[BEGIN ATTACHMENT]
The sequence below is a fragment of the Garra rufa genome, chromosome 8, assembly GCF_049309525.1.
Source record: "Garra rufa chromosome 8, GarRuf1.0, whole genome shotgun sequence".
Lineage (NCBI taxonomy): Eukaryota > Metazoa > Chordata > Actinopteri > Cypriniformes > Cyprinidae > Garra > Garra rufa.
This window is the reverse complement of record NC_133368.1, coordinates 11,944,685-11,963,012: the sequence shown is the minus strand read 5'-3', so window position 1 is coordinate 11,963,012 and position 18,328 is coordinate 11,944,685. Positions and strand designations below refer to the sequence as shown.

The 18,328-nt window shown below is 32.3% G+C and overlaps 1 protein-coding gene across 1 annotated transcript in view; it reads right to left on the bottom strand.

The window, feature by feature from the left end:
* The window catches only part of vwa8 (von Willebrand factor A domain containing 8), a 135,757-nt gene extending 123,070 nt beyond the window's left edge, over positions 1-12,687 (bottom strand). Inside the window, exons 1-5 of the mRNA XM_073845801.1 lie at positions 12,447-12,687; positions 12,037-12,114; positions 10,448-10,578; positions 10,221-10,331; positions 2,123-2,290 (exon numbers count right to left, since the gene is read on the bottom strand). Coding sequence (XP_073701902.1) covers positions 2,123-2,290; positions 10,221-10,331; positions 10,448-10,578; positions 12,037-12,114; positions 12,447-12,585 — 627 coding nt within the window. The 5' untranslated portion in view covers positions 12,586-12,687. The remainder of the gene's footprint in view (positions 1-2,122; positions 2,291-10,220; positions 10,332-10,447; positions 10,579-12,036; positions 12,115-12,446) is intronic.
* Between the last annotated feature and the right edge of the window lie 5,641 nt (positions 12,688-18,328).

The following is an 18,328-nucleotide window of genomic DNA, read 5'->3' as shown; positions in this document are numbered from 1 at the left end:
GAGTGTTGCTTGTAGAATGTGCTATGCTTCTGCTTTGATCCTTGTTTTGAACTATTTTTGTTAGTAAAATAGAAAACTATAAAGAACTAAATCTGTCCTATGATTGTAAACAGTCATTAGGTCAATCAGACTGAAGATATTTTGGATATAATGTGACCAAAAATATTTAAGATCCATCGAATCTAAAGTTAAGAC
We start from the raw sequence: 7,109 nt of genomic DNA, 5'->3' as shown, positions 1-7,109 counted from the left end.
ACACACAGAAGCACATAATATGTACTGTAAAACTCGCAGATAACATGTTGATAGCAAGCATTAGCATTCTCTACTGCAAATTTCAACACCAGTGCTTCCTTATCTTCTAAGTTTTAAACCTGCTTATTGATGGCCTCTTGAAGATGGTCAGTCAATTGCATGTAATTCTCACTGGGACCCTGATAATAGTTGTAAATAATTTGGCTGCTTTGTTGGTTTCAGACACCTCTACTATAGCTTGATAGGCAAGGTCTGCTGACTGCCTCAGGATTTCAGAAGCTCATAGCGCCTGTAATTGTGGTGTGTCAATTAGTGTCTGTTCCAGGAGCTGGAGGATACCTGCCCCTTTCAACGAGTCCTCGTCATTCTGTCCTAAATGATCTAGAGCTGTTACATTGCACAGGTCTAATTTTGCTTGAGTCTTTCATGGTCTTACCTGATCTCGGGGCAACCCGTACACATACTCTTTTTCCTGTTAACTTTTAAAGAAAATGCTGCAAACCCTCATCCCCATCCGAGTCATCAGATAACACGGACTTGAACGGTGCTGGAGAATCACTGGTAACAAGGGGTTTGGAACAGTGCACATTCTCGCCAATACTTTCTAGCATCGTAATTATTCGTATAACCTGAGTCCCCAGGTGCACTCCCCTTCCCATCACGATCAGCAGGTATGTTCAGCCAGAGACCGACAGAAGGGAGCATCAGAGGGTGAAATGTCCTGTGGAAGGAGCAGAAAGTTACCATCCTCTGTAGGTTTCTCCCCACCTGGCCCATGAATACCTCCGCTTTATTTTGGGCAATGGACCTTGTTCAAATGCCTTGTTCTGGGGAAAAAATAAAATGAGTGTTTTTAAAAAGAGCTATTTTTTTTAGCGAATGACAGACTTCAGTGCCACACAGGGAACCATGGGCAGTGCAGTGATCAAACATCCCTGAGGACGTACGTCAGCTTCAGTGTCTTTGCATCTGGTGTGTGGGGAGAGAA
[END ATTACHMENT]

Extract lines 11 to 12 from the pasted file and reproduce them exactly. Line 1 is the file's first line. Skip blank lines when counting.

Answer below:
We start from the raw sequence: 7,109 nt of genomic DNA, 5'->3' as shown, positions 1-7,109 counted from the left end.
ACACACAGAAGCACATAATATGTACTGTAAAACTCGCAGATAACATGTTGATAGCAAGCATTAGCATTCTCTACTGCAAATTTCAACACCAGTGCTTCCTTATCTTCTAAGTTTTAAACCTGCTTATTGATGGCCTCTTGAAGATGGTCAGTCAATTGCATGTAATTCTCACTGGGACCCTGATAATAGTTGTAAATAATTTGGCTGCTTTGTTGGTTTCAGACACCTCTACTATAGCTTGATAGGCAAGGTCTGCTGACTGCCTCAGGATTTCAGAAGCTCATAGCGCCTGTAATTGTGGTGTGTCAATTAGTGTCTGTTCCAGGAGCTGGAGGATACCTGCCCCTTTCAACGAGTCCTCGTCATTCTGTCCTAAATGATCTAGAGCTGTTACATTGCACAGGTCTAATTTTGCTTGAGTCTTTCATGGTCTTACCTGATCTCGGGGCAACCCGTACACATACTCTTTTTCCTGTTAACTTTTAAAGAAAATGCTGCAAACCCTCATCCCCATCCGAGTCATCAGATAACACGGACTTGAACGGTGCTGGAGAATCACTGGTAACAAGGGGTTTGGAACAGTGCACATTCTCGCCAATACTTTCTAGCATCGTAATTATTCGTATAACCTGAGTCCCCAGGTGCACTCCCCTTCCCATCACGATCAGCAGGTATGTTCAGCCAGAGACCGACAGAAGGGAGCATCAGAGGGTGAAATGTCCTGTGGAAGGAGCAGAAAGTTACCATCCTCTGTAGGTTTCTCCCCACCTGGCCCATGAATACCTCCGCTTTATTTTGGGCAATGGACCTTGTTCAAATGCCTTGTTCTGGGGAAAAAATAAAATGAGTGTTTTTAAAAAGAGCTATTTTTTTTAGCGAATGACAGACTTCAGTGCCACACAGGGAACCATGGGCAGTGCAGTGATCAAACATCCCTGAGGACGTACGTCAGCTTCAGTGTCTTTGCATCTGGTGTGTGGGGAGAGAA